difficult to treat and survival is less certain.
many responsibilities and activities. They are busy. As much as they try to focus on feeding carefully, it is Differential Diagnoses A bulb syringe marketed for use with infant children Aspiration itself is not a disease, but a physical might be helpful to gently remove fluid from the action. However, it can cause disease very easily and mouth and throat.
rapidly. Aspiration pneumonia is the most common Pneumonia may be the result of conditions other sequela (consequence). The signs to look for have than aspiration. For example, pneumonia may be been discussed above. All of the below conditions viral or bacterial from a penetrating chest wound, require veterinary consultation.
or a broken rib, or due to spread of infection from Aspiration pneumonia usually affects the cranial other parts of the body. ventral lung fields, the lower front area of the ani- Difficult respiration also may be due to chest mal's chest. Viral pneumonia, on the other hand, trauma, including hemorrhage or air in the pleural causes congestion and inflammation in all lung space (space in the chest outside the lungs), bruising fields. Spread of bacteria, from infected wounds or of the lungs, or fractured ribs. infections in other parts of the body, to the lungs Fractured sinuses or other head trauma can be through the blood (hematogenous) also causes con- a reason for nasal infection or discharge, instead of gestion and inflammation in all lung fields. aspirated fluid in the nasal cavities.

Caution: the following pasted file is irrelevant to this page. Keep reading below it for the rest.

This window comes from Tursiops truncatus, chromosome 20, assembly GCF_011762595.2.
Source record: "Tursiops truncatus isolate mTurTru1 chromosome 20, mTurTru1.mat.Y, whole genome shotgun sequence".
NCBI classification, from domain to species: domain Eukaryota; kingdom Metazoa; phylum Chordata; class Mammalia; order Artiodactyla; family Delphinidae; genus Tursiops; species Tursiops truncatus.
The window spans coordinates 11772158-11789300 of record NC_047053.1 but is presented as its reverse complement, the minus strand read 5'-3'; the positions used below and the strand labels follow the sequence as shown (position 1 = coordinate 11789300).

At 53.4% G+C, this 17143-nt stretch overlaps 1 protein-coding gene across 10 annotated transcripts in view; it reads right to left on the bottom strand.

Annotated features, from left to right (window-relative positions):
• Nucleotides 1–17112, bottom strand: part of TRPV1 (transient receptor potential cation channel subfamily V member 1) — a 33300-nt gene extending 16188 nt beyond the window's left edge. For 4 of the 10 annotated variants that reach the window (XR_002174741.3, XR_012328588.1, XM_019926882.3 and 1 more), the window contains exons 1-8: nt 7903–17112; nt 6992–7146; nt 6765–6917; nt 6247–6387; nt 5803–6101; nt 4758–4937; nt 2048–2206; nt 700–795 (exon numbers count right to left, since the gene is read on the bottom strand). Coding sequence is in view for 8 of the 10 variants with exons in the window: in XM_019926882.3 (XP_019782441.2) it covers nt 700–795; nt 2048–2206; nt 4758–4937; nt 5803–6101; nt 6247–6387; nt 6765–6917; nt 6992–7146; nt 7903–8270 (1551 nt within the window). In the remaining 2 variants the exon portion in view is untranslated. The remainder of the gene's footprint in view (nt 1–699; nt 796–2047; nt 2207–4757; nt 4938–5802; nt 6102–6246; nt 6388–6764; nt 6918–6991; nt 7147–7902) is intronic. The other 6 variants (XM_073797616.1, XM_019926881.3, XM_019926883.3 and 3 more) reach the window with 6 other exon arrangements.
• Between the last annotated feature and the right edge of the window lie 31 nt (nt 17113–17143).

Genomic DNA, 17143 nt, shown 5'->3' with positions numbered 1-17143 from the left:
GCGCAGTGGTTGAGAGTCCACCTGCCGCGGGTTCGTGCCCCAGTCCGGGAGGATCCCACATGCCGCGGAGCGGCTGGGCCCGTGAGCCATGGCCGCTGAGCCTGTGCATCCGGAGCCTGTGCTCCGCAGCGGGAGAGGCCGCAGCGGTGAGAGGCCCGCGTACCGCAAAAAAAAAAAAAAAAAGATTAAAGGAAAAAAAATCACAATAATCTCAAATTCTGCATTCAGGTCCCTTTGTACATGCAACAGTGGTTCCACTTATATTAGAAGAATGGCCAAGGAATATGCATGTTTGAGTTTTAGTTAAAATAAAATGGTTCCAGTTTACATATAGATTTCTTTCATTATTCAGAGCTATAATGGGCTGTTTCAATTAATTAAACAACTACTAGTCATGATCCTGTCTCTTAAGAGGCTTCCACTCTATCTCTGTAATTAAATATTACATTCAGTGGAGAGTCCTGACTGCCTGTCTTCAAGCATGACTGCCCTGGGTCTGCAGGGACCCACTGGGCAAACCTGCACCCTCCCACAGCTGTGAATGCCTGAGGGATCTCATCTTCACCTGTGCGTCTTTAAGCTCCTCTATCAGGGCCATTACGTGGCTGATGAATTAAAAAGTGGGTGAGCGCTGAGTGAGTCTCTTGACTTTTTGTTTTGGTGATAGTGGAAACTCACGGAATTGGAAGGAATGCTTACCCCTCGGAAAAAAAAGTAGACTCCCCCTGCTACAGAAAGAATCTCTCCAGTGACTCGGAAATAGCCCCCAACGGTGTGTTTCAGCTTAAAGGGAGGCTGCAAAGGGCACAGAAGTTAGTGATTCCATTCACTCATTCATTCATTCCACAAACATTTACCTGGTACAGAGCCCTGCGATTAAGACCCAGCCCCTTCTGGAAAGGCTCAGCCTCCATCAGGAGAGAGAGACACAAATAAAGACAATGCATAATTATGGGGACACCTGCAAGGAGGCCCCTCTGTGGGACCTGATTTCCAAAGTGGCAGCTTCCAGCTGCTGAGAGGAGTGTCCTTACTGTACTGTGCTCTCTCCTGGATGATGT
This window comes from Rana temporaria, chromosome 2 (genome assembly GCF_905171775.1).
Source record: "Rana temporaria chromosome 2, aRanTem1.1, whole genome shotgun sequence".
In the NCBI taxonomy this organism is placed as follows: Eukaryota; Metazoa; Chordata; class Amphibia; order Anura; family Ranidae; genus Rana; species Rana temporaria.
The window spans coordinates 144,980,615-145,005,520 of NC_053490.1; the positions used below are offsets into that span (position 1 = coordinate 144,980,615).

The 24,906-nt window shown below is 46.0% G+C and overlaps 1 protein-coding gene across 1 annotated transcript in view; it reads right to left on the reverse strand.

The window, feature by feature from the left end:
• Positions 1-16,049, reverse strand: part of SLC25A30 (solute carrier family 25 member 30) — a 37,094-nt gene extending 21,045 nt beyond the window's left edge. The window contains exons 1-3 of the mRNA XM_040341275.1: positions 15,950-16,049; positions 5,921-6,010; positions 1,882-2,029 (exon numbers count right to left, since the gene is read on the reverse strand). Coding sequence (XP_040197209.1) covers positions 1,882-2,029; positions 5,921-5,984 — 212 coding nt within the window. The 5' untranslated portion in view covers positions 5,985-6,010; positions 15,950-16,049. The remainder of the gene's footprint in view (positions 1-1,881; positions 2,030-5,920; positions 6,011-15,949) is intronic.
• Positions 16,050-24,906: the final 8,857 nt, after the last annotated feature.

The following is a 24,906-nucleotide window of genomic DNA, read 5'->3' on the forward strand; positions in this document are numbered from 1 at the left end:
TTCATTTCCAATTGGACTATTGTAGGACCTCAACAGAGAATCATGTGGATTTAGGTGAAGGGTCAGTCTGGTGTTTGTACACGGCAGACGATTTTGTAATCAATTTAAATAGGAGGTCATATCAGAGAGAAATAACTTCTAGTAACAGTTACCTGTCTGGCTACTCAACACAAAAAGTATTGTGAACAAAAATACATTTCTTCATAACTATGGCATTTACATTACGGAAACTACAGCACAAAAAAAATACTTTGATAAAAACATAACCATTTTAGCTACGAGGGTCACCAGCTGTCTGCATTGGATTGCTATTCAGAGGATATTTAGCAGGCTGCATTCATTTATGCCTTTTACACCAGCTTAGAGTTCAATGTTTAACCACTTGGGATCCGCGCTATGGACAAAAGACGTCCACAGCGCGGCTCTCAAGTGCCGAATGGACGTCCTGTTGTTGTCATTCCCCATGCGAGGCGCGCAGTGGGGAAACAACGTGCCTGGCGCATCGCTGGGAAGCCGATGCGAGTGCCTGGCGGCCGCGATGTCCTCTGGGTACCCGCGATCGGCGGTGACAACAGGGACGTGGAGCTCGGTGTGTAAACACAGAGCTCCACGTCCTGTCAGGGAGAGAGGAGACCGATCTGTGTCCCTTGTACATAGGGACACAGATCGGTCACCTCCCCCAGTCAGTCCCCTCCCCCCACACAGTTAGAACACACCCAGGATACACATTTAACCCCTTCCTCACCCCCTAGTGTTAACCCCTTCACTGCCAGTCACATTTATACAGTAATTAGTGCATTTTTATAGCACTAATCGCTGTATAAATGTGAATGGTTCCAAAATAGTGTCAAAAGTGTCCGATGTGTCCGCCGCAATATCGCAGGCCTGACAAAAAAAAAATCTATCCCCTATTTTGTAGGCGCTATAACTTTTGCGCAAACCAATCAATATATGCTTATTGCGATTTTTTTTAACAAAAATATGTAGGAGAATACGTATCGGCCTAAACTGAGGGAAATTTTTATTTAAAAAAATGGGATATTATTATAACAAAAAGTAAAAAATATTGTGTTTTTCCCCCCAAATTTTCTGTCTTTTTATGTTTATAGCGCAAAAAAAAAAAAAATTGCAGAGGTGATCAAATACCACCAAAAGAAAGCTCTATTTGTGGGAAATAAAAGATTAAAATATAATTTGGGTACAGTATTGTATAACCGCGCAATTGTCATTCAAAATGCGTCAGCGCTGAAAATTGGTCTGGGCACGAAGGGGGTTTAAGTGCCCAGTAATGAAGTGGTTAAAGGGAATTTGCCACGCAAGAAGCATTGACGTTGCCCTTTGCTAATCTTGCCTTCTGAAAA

Careful auscultation (listening with a stetho- scope) can distinguish the types of pneumonia. Treatment Considerations Quiet breath sounds are audible in all fields of In order to understand treatment options for aspira- healthy lungs. Consolidation or congestion causes tion cases, it is important to understand the nature the absence of normal lung sounds. What often is of the condition and other influences. How severe heard is a smacking sound as the inflamed thickened was the aspiration? Amount aspirated? Is the fluid in alveolar membrane opens to admit air on inspira- the nasal passages or sinuses? Is it in the lungs? Both? tion (inhalation). If these sounds are heard under A tiny amount of formula in the nose of an older the front legs, aspiration pneumonia is likely present. juvenile squirrel might be sneezed out quickly and Patients with pneumonia very rarely have nasal dis- easily. Another option is to gently tip the squirrel forward and encourage the drop to come out. Some Upper respiratory infections also are possible rehabilitators have prompted squirrels to sneeze by sequelae of aspiration. The part of the upper respira- gently blowing toward the squirrel's nose. tory tract affected depends how far into the lungs the A tiny drop in the nose of an infant squirrel foreign substance was aspirated. If the fluid went up may be removed by placing an eyedropper or human the nose then rhinitis (inflammation of nasal pas- infant nasal aspirator over the nostril and gently sages) or sinusitis (inflammation of the sinuses) is evi- extracting the drop. Whereas a large gush of fluid dent. If fluid went into the trachea or bronchi then that went into the lungs is unlikely to be removed tracheitis (inflammation of the trachea) or bronchitis easily, and has to be absorbed by the body. A larger (inflammation of the bronchi) is evident. Very harsh, volume of liquid in the lungs would increase the raspy upper respiratory noises are audible when lis- amount of inflammation. tening to the lungs. Bloody or purulent (pus–filled) Also consider the squirrel's condition, overall nasal discharge is present through coughing, sneez- health, and symptoms. Is the animal showing sign ing, or both.